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Prevent Further Data Loss

 

 

Here you have how to prevent further damage loss in case of a disaster:

 

Head Crash/ Unusual Noises

Clicking, grinding or scraping noises indicate a head crash ó the read/write heads have come into contact with the media surface, causing severe destruction.

 
Situation/Symptoms
Unusual noises - clicking, grinding, metal scraping.

What to Do
1) If booted up, back up any critical files.
2) Shut down the computer and DO NOT reboot.

Why
Extensive physical damage and permanent data loss can occur in a short period of time if a drive is left running.

 

Power Outage/ Surge

Of all the natural disasters, power outages are the most common cause of data loss. Since the most severe damage to your drive occurs when power returns, please leave the unit(s) upowered (pull out the plugs)

Situation/Symptoms
Power Outage/ Surge ó sparks, smoke, drive won't spin, drive spins but data is inaccessible.

What to Do
1) Unplug all cords to your computer to prevent further damage (i.e., AC/power, modem, printer, network).
2) After the power returns, wait at least 30 minutes for the power to stabilize before turning your equipment back on.
3) Purchase an uninterruptible power supply (battery back up) and surge suppressor to protect your computer from future power failures.

Why
Extreme power fluctuations can damage electronic components and cause the driveís read/write heads to write erratically to the media surface, resulting in data corruption.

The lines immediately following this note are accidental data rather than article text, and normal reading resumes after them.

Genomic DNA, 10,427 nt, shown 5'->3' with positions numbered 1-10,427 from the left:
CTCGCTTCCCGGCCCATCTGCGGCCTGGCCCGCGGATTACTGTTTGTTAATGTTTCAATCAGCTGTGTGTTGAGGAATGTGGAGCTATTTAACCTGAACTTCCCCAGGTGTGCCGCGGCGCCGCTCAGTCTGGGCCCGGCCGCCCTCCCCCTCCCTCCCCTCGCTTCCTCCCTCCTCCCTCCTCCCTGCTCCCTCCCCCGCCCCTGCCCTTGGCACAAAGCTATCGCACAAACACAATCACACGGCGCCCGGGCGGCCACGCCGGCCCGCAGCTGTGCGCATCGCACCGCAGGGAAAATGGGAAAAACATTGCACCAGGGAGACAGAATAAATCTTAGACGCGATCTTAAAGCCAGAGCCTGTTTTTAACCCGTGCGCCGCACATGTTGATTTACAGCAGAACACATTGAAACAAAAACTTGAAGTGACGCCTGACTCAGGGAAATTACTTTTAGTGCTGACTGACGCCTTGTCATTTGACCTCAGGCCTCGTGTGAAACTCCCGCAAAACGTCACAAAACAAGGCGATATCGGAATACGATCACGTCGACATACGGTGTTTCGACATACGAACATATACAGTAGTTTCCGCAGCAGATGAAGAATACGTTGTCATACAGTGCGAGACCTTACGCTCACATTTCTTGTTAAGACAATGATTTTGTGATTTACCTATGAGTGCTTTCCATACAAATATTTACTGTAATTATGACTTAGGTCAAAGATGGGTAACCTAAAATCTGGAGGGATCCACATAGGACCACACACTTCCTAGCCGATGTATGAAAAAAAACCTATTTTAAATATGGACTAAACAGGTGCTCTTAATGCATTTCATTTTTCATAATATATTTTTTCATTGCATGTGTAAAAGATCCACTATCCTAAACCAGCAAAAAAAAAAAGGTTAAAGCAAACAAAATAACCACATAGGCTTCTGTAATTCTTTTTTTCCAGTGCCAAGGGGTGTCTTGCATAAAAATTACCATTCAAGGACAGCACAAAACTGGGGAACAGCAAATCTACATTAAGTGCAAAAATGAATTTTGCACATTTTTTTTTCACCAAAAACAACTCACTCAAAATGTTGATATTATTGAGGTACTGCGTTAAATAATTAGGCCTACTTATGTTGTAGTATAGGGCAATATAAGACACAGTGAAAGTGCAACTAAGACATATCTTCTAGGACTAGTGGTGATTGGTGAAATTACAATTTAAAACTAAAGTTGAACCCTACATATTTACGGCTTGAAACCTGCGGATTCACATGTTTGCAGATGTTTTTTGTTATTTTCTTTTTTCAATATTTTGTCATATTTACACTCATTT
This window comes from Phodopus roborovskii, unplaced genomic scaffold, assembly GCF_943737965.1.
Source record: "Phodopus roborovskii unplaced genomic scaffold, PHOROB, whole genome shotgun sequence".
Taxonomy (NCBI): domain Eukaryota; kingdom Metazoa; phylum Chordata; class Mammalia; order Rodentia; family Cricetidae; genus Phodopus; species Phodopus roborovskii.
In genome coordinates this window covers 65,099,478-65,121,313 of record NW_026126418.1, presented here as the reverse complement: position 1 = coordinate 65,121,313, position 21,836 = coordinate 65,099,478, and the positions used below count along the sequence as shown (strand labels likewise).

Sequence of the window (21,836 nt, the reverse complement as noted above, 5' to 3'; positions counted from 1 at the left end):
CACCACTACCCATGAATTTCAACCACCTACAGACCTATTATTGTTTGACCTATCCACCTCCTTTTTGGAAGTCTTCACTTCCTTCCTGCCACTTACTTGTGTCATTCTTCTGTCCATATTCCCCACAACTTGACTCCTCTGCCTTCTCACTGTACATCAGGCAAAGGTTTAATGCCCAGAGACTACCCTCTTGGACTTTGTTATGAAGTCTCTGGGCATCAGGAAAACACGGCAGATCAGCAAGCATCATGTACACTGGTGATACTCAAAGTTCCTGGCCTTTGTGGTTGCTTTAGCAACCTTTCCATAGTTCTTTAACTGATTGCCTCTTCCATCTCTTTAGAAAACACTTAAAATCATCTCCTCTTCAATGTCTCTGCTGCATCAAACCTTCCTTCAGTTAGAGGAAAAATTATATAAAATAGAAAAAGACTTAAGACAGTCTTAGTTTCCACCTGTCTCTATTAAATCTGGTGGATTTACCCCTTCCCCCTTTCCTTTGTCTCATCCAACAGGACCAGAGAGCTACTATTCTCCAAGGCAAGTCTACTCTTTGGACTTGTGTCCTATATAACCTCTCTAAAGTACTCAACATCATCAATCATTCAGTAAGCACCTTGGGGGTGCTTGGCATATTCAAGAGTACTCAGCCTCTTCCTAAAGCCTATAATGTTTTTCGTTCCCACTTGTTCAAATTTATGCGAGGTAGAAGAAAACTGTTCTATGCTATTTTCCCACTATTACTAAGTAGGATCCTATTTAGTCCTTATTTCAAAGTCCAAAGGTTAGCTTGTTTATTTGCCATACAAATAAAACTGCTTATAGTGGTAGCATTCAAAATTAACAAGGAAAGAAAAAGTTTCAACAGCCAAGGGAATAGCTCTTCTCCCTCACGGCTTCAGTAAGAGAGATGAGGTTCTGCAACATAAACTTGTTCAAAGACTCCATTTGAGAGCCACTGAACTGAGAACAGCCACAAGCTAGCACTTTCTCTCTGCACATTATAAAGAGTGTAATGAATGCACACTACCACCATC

Water Damage
Only one drop of water can short out your computer. Whether an errant spill from a coffee cup, or, in this case, complete submersion in the Amazon River for days, we have the technology to recover your data.
Situation/Symptoms
Water damage

What to Do
1) Immediately turn computer off and DO NOT reboot!
2) DO NOT dry the wet drive or media; place in a plastic bag with an airtight zip closure.

Why
1) While the drive may seem dry, small amounts of water may linger on internal or external components causing a short when powered on.
2) Dried water leaves mineral deposits and other contaminants on the media surface that can lead to a head crash when powered on.

 

 

 

Fire
Rest assured - we've recovered data from computers damaged in 1700 degree infernos! While the computer's plastic components may be melted, the data encased in the metal hard drive may be recoverable.

 

Situation/Symptoms
Fire

What to Do
1) If the computer is wet from fire hoses, remove the wet hard drive, DO NOT dry, and place in a plastic bag with an airtight zip closure.
2) If the drive is "sealed" in a melted computer, leave it intact.

Why
1) Extreme pressure changes during a fire can pull water and contaminants inside the drive through small air vents.
2) Dried water leaves mineral deposits and other contaminants on the media surface that can lead to a head crash if powered on.

 

Virus

The HPS or Hanta virus activates on Saturdays and will flip bitmap files, including the Windows 95 logo.


Situation/Symptoms
Virus ó blank screen, unusual messages, unusual behavior

What to Do
1) Use anti-virus software to remove the virus.
2) If your data is not accessible after removal, do not run a commercial utility. Contact DriveSavers for professional recovery.

Why
1)Software may remove a virus, but it does not always reverse its damaging effects on your data, which may remain inaccessible.
2) Virus damage can be severe enough that a commercial utility can cause further damage and make data recovery more difficult.

 

 

 

Impact Trauma

  Physical external trauma can damage the sensitive internal components of a hard drive. Further damage can occur in SECONDS if you reboot. If you canít afford to lose the data, donít power up.


Situation/Symptoms
Impact Trauma (dropped, run over) ó physical damage, unusual noises (clicking, grinding, scraping), drive not recognized, drive won't spin

What to Do
Turn off immediately and DO NOT reboot.

Why
Trauma can damage the read/write heads and media surface, cause misalignment, and at worst, a head crash.

 

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